So, it sounds as if the linkage is "klunky" and easily knocked out of kilter. (Hmmm..... not too promising I'll admit!) Still, I'm not a student slinging this thing around the football field or jam'n in the basketball stands on Friday nights either. I understand that it's sound is pretty meaty! I do thank you for giving me some more to go on! I'll definitely give my tech your recommendations! He's the best in Kansas so he should be able to get it working right. The rest will just have to wait until I see what it plays like! I played on a Buescher 400 Bb bari in high school (never set up to my specs but playable) so I really thought I was getting a good deal at $300... (*sigh). Oh well, we'll see what happens. (I wonder if it's possible to exchange an original Buescher one-piece C# key?) Thanks for the info!
 

·
Distinguished SOTW Member
TENOR, soprano, alto, baritone
Joined
·
7,409 Posts
The sound is meaty! These horns have a legendary low end that will blow out bass bins on a PA system. Saxtech is right, the keywork is clunky. There is no clothes guard behind the lower stack keys - everything catches on the key linkages and bends the keys. A 'The Martin Baritone' is a dream compared to this horn. Still, they play in tune, and if you get a working bari for what you're paying, you did okay.
 

·
Registered
Joined
·
124 Posts
If this bari is so abysmally bad, why would Selmer USA have put their name on it for as long as they did? Can you tell me if this serial # (1066xxx) is a later one or not? Believe me, I'm not dismissing your warning!! I guess I am curious as to what happened with this model. Selmer USA was still putting out a pretty decent "professional" alto and tenor model so it stands to reason that they wouldn't knowingly foist a piece of sh*t baritone model on us! (Doesn't it?) From the very little I have been able to glean, the Model 156 (with the low A) was an even worse choice! I was hoping that the bad keywork was mainly limited to the low A keywork (*sigh) oh well, if this turns out to be as bad as you say, I'm only out about $700. With it in working order I should be able to recoup my money. I'll chalk it up as a lesson learned the hard way! Just out of curiosity, are these based on the Buescher 400 model as I was led to believe? Did they redesign the sax and totally screw it up in the process?? Also, is the Selmer/Bundy bari a better model? For the moment, the verdict is still out but isn't looking too good for the 1256! Anybody else?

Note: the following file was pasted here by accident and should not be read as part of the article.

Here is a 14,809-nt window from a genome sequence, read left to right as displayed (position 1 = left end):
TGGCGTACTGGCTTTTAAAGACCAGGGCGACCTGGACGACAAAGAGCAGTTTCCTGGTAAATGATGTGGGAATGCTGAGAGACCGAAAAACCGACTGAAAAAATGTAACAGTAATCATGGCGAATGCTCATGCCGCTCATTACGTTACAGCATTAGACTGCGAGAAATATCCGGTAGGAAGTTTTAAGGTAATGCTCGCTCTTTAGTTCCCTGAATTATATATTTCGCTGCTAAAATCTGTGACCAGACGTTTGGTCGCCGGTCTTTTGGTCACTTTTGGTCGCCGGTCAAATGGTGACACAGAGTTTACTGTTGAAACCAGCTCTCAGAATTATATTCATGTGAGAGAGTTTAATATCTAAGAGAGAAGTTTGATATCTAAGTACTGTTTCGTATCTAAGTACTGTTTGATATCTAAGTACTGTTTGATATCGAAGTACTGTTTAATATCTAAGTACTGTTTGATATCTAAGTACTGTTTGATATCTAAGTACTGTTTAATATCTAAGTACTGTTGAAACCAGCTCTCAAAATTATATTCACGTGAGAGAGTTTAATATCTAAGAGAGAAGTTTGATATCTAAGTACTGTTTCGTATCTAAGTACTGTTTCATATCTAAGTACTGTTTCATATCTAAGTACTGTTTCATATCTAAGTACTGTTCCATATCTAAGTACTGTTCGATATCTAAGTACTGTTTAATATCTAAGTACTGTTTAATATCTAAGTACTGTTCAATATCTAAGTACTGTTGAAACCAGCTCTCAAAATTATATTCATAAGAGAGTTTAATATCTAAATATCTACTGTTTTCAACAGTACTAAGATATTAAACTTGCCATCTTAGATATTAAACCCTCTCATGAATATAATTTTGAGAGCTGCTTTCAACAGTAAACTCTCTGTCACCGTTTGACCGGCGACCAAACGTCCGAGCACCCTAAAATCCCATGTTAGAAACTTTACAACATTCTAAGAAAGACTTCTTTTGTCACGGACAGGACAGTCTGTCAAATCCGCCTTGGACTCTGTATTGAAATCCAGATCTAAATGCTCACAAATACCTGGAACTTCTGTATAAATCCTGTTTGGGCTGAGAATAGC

Remember that for years there weren't very many good baritone saxophones at a reasonable price. Conn wasn't making a good one anymore. Perhaps the King was the best for the money in the moderate price range. Keilwerth stencils were available through King and Couf, but were never the mainstream instruments back in the 60s and 70s. Enter Yamaha and suddenly a good bari at a good price. Follow others from Asia that starting making instruments that were better players than the Elkhart products.

The truth was that Elkhart didn't have to make it much better for many years because of the market and competition. If you wanted very good, you got a Selmer Paris. I have been told that many of the Elkhart horns were not made with much profit and Conn and Selmer didn't really even want to make them, they just provided them as a price point. Little incentive to improve at that time. And as for putting a their name on the instrument..., well this is the same company that now calls their student brass instruments "Bach," which is something that Vincent Bach would not have been very happy about. They now have instruments which they do not even make with the name stenciled on them of Selmer, Bach, Buescher etc.

-anchorsax
 

·
Distinguished SOTW Member/Bass Sax Boss
Joined
·
1,815 Posts
Yet some idiot in the front office at Selmer had to make changes in the admirable Buescher baritone saxophone, enough to destroy the instrument. I've often wanted to meet that Selmer exec in an alley with a brick. Don't take me seriously - I'm against capital punishment.
Selmer spent a lot of money re-tooling a good instrument to make it a bad one. Sorry, but I'd like to interview the workers on the production line when these changes were implemented.
 

·
Registered
Joined
·
413 Posts
Discussion Starter #10
Update: I finally got my bari back from my tech and I was really surprised at what he was able to accomplish! He managed to get out that major ding in the upper curve of the neck and replaced all of the missing keywork (it turns out he had a "parts horn" in the back room which surprised him as much as me!) I would still prefer a keyguard on those long keys (or at least another guide) but I can live with it! Since it's only a low Bb horn, it's keywork isn't nearly as "clunky" as the low A model! I will say that the sound is BIG! Is it a great horn? No, but for $375 initially and $450 to put it to rights.... yeah, it's working just fine! :bluewink:
 
1 - 10 of 10 Posts
Top